Downtown is not dead; the proof is in the projects
“The reports of my death are greatly exaggerated,” says every U.S. downtown with apologies to Mark Twain.
On Friday, March 10, 2020, we went home for the weekend, expecting to be back that following Monday. Instead, we didn’t go back. The millions that were able to set up remote offices did just that, and the rest of the workforce set up unemployment accounts. Downtown Detroit was eerily quiet.
The thoughts that downtowns would never come back started taking hold. Millions of square feet of office space sat empty, thousands of hotel rooms went dark and small businesses wondered where all the customers had gone. Would Downtowns ever be the same? The answer is no, but not in the way many expected. Downtowns are not dead. On the contrary, they are very much alive, and Detroit is proof positive.
The Downtown Detroit Partnership’s 2022 Downtown Detroit Community and Development
Update, to be released at our Fall Stakeholder Meeting (Wednesday, September 28), validates
the healthy rebound. With eight recently completed projects totaling $2.98 billion in construction, Detroit is on one of the most positive trajectories across the nation. Even more remarkable is that our report includes just under 2,500 new residential units. The city is welcoming businesses, employees, residents and visitors with excitement we may not have seen since the 1920s when the Downtown Detroit Partnership was born.
The report also demonstrates what we’ve learned because of the pandemic. Cities survive and thrive on community and public spaces; these are the constant in both good and challenging times.
It’s too soon to plan the ticker tape parade welcoming remote office workers back full time; it’s not going to happen. Hybrid cities and offices are here to stay. And, if they are here to stay, call me biased, but if you’re going to spend a few days a week in an office, where better than in a downtown office surrounded by great public spaces, outstanding food options and accessible health, wellness and entertainment options before, during and after work?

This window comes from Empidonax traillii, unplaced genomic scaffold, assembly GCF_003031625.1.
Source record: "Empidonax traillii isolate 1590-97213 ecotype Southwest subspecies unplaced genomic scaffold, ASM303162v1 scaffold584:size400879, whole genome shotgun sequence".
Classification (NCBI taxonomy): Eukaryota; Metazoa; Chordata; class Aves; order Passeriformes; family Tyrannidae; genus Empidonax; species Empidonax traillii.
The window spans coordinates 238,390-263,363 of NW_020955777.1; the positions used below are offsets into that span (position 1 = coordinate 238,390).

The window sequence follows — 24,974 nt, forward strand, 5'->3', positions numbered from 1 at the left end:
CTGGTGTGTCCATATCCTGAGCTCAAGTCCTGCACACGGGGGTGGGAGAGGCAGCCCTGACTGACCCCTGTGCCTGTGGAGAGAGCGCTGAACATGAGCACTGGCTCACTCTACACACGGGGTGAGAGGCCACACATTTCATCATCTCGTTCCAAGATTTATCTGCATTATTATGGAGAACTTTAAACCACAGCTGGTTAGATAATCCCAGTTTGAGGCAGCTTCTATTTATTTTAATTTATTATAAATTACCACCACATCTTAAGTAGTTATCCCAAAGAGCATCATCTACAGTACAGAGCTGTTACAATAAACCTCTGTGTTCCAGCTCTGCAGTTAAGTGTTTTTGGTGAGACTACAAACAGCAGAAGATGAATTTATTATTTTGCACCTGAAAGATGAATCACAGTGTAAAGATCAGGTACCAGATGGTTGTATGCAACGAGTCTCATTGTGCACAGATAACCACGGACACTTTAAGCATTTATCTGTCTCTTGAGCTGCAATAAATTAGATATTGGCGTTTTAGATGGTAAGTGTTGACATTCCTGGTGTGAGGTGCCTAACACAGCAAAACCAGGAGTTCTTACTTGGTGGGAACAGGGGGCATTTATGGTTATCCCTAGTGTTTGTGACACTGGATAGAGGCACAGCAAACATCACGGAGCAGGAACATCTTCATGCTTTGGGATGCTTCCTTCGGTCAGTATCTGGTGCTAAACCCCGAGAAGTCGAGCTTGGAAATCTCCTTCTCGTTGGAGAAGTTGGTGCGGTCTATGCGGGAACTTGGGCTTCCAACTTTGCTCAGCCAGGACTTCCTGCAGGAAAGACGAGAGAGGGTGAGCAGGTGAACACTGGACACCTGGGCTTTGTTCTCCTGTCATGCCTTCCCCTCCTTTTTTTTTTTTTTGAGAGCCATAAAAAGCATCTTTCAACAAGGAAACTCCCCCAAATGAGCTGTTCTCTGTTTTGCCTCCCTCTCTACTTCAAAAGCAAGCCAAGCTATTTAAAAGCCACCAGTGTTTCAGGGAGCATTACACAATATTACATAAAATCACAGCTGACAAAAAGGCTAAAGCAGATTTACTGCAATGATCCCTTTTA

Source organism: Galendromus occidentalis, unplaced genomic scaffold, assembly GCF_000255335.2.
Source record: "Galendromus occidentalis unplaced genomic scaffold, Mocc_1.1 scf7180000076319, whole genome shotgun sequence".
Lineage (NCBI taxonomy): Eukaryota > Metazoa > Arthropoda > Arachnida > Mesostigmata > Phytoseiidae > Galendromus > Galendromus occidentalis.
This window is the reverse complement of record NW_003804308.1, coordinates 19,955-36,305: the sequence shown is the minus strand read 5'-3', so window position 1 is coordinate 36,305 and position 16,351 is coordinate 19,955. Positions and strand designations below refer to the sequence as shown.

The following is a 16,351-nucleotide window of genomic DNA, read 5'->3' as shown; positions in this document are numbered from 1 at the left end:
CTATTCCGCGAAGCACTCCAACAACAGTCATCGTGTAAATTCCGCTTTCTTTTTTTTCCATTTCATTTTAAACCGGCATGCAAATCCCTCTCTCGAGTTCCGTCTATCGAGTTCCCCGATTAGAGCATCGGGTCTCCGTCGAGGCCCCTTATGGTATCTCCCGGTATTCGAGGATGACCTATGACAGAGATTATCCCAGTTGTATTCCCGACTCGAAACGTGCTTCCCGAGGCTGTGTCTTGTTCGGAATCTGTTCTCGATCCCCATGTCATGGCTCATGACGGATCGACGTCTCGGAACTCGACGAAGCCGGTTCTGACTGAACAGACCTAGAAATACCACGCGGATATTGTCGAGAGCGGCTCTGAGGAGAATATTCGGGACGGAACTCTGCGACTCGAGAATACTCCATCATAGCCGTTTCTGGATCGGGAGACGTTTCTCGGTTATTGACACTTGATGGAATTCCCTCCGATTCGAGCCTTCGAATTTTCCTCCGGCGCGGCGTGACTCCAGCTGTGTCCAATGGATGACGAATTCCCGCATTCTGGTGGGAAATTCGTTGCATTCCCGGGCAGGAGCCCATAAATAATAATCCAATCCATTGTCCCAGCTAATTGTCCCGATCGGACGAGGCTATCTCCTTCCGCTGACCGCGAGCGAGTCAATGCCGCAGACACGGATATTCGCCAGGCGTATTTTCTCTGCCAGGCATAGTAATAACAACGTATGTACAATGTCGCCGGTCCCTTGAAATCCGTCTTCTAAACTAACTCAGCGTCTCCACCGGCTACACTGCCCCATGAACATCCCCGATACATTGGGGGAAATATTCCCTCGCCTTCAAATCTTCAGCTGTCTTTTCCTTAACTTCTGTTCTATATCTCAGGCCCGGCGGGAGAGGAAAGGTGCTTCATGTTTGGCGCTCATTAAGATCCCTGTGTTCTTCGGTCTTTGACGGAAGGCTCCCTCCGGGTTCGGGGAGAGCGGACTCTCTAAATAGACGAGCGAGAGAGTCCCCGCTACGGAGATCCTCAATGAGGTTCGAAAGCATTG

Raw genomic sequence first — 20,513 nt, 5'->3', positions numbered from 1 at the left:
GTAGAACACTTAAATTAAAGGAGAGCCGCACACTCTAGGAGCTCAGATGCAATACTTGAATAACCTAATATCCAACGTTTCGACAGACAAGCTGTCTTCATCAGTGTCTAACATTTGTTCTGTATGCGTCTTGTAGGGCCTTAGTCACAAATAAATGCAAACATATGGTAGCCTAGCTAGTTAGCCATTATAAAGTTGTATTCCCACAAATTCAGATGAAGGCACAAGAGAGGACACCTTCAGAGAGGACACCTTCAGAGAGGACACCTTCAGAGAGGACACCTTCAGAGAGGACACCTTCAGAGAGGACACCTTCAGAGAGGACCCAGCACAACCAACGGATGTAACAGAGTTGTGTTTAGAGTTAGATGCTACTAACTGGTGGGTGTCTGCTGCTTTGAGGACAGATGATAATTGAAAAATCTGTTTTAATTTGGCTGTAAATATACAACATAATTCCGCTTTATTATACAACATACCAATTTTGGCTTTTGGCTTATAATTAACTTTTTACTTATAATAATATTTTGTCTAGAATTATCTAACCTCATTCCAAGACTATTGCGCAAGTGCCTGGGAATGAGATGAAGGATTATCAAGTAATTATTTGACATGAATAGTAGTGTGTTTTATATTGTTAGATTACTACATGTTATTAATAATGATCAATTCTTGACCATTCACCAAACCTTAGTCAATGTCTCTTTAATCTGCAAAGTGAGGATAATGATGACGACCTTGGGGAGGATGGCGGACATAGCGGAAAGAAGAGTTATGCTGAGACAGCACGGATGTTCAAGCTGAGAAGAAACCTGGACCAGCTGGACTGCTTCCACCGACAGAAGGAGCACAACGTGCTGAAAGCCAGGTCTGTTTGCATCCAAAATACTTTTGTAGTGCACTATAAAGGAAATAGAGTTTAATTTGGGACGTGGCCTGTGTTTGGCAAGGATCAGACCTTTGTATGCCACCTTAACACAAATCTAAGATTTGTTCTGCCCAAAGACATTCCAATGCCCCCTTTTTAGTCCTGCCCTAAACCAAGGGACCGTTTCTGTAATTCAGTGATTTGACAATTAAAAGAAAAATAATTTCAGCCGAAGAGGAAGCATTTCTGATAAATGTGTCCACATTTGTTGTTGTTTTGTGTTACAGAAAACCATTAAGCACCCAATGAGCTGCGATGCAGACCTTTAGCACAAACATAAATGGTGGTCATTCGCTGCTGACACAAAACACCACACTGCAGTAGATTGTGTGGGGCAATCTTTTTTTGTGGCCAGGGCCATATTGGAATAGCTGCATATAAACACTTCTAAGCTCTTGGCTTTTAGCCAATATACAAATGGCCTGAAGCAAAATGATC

Downtown Detroit can’t die because it is part of our state and regional identity. And even that is changing, not standing still. The Motor City is becoming the Mobility City. Our downtown is exploding into a hotbed of transformation, with public and private sector partners leading our future in transportation innovation and employee development. Furthermore, diversity and connectivity are two of the strongest characteristics of downtown environments.
We have made outstanding improvements to our downtown public spaces. Campus Martius Park often gets credit for Downtown Detroit’s transformation. But the Downtown Detroit Partnership continues to build on our commitment to the community. We made expanded programs and focused on opportunities even more during the pandemic; there are more to come, as you’ll see in the Update.
I love this line from an article published on Bloomberg.com discussing the pandemic’s impact: “Downtowns and the cities they anchor are the most adaptive and resilient of human creations; they have survived far worse.”
I think few downtowns can speak to this as much as Detroit can. Further, central business districts are not just about business anymore. They are centers of culture, movement, design, and everything that makes life fuller. Maybe we should stop calling them business districts as they are indeed central to so much more.